Jul 16 - 4min readAutomation Testing Segments for Mobile: Part 1By paskal
Unit Tests and Mocking with Android
Automation testing has a large role in developing software. Through the years this field has evolved and become incredibly broad – it’s difficult to navigate such massive amount of information or even pick a starting point.
This is especially true for mobile app automation where one can find multitude of different tools and approaches. The answer to “Which one should I use?” more often than not is “It depends” based on the specific circumstances. All of them enable our favourite services, apps and experiences to function smoothly and to improve constantly.
With this series, the intent is to provide a short view on the popular tools used for automation and how they ultimately fit together.With the first article, let’s take a look at one of the extremes – unit testing for Android mobile apps and the tools coming with the platform. The same holds true for iOS with XCTest framework.
Native tools for Android
– Android’s Junit tests, Mockito and Espresso
For the past 10 years, Android has matured into providing a rather comprehensive suite of tools and software development approaches to provide sustainable testing capabilities.Unit tests are focused on providing information on the smallest pieces that can be verified within the app. Espresso is a tool to handle UI tests and used for broader, more comprehensive tests on the overall segments of the application.
– JUnit tests
JUnit tests are at the core – simple Java tests, which are perfect for verifying the behaviour of small pieces of code and extremely quick to execute.
This is one of examples found in the Android documentation
At a first glance, this example doesn’t appear to provide much value. We grab a small function
readStringFromContext_LocalizedString() and compare its output with a known value that is correct. It’s easy to verify this without the test as well, so why write it?
The answer is rather easy – creating the test and running it takes minimal effort. Checking such a small piece of functionality manually on the other hand, takes significantly more time and effort in comparison.
It’s almost completely different than the initial simplistic example at a glance. On closer inspection, it uses the same internal methodology – take a function from the app, feed it information and verify if the result matches an expected value. The time required to verify manually if the above functions work correctly, immediately becomes far less appealing, doesn’t it? 😉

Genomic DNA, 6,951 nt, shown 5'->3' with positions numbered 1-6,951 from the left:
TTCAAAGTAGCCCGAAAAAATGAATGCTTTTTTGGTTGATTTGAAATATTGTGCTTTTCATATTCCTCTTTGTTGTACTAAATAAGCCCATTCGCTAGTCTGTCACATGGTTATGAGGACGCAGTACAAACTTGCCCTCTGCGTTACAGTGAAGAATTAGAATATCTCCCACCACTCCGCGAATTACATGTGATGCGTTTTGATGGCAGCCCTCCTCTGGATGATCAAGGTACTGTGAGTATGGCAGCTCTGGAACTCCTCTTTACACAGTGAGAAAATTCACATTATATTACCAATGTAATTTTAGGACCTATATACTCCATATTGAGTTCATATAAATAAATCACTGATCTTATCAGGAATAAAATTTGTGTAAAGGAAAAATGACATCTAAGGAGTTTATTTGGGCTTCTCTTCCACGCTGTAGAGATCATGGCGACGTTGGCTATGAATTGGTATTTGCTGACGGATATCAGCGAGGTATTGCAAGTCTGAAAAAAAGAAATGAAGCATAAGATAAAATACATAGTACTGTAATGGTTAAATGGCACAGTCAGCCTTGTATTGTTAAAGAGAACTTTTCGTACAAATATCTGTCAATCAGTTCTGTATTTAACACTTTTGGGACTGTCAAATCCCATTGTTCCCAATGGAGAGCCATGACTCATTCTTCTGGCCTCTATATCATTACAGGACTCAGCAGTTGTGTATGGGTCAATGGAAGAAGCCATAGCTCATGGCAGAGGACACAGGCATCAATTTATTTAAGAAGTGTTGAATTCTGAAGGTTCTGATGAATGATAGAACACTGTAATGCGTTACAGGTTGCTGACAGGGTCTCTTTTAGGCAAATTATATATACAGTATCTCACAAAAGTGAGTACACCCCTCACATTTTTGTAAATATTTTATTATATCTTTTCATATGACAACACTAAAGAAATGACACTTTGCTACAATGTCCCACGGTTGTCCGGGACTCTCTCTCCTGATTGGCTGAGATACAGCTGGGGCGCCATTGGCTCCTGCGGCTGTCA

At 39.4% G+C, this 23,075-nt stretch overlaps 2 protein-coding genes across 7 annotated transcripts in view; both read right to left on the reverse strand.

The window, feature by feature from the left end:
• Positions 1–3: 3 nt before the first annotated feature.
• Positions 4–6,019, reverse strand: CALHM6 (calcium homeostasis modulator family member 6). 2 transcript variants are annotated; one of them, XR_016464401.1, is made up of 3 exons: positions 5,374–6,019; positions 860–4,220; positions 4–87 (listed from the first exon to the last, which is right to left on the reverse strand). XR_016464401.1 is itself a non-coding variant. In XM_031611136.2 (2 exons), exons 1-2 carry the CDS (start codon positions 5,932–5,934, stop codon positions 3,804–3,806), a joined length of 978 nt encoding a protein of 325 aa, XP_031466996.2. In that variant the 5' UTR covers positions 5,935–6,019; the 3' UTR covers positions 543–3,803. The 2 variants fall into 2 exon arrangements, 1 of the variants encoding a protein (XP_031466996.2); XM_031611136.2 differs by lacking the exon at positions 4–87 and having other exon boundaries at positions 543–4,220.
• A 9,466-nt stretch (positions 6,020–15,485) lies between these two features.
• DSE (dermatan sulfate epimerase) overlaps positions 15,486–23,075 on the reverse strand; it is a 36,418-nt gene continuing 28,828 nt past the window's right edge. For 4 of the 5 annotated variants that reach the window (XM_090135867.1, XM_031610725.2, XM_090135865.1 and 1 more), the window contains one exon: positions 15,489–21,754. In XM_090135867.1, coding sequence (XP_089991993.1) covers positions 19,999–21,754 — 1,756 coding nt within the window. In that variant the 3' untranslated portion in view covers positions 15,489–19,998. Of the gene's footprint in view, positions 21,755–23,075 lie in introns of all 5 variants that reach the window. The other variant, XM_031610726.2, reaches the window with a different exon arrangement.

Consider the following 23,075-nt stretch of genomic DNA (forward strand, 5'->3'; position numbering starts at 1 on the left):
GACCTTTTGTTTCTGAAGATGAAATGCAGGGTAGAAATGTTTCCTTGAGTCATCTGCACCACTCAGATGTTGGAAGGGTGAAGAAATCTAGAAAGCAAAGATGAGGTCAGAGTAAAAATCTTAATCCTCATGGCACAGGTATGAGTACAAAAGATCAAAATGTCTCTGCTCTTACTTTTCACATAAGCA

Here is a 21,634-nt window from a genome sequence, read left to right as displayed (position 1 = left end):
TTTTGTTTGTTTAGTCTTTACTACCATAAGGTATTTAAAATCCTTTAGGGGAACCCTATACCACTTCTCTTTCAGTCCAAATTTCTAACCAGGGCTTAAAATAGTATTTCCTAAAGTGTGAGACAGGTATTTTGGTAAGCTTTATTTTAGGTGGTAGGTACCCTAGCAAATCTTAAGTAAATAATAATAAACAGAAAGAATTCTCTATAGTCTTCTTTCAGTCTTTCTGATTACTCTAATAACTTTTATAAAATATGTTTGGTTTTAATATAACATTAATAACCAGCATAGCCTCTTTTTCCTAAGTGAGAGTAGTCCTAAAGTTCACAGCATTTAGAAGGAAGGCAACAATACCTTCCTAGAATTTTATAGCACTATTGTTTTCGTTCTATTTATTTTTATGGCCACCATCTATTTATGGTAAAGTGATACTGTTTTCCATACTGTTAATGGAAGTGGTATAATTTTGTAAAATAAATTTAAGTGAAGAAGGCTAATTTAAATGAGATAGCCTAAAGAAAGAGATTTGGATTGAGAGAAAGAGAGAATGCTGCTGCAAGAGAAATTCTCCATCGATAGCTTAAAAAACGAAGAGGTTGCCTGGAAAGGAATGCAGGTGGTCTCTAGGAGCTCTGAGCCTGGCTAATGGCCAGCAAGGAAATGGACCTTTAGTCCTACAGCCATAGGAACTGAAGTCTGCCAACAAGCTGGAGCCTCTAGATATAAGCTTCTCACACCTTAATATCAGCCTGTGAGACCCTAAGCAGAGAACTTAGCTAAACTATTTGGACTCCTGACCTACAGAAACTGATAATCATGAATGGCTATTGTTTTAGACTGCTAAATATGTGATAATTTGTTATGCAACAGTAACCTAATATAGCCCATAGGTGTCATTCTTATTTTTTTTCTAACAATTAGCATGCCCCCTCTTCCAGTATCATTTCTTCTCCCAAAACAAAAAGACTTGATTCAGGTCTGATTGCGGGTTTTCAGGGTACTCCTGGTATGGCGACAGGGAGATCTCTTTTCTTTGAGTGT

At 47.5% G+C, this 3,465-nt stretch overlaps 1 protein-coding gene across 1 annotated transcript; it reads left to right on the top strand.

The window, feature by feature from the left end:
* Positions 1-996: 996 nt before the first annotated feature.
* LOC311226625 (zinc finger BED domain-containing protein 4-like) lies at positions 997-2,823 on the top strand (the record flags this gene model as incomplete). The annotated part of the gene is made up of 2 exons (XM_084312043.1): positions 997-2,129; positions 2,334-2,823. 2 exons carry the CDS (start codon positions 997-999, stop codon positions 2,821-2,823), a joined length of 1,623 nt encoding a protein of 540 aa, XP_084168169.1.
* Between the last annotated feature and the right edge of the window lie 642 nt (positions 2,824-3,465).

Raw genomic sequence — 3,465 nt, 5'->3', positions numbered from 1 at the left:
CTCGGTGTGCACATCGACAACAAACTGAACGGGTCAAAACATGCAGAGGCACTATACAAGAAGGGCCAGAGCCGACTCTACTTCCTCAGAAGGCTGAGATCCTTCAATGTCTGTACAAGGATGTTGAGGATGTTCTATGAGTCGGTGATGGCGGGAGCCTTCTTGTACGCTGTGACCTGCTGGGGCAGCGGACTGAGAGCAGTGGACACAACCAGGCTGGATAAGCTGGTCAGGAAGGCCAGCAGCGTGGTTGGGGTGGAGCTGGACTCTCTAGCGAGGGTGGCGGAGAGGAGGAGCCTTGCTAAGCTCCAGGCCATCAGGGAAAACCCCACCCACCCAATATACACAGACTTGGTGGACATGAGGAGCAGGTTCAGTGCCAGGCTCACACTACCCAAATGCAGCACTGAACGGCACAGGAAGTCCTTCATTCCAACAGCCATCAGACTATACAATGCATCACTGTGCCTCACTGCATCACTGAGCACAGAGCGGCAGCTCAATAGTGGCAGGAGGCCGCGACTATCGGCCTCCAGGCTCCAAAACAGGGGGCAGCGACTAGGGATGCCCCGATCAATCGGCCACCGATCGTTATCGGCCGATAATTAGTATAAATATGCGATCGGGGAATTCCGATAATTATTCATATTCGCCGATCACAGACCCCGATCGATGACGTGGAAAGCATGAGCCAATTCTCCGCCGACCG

Create enough of those small, cheap tests and the application’s base transforms into robust piece. Any change to the project from updates to the Android version, libraries, further extension of the code and so on, will have a quick method of notifying you as the developer that the behaviour has changed at a precise position.
Don’t let the simplistic examples from the documentations fool you – unit tests are amazing to let you and your team to spend time your time productively. They are faster and more accurate at repetitively verifying that the building blocks of the project are working correctly.
Unit tests are great for simple logical checks but it’s rare when every piece inside the application can be tested on its own. An incredible amount of work is being done by developers to separate the responsibility of the code within a project for this exact purpose – just look at the plethora of MV* (insert series of letters here) patterns.
More often than not, the application relies on information provided from a server or the different pieces of code rely on each other to function as expected.
Welcome your new best friend, Mockito ! Android has first class support for this wonderful tool. This framework helps by “mocking” code which otherwise would be required for the unit tests. As an example, you may want to verify if the function to sort a list is correct. However, instead of creating an actual list of items or passing through several different layers of the app to get the list within the test to begin with (as the test won’t run without it), the list is mocked instead.
From Mockito’s introduction example:
Notice that there is no explicit information provided about the `List.class`. The test doesn’t know how to create it or what is required for it. All of this is handled by Mockito leaving onlythe important piece – the code we want to test, to remain front and centre.
Mocking and dependency injection are indispensable tools to create extensive unit tests that provide value. They allow the opportunity to focus only on the piece of code that is of interest and remove the complexity from otherwise orchestrating a massive number of required steps to create the necessary environment to even run the test itself.
To be continued…
This concludes the first part of the series. It displayed briefly what the smallest possible tests providing value are – the aptly named unit tests. They are an amazing tool for any software project!Next time, the focus will shift towards the larger UI tests and how they differ from their smaller counterparts.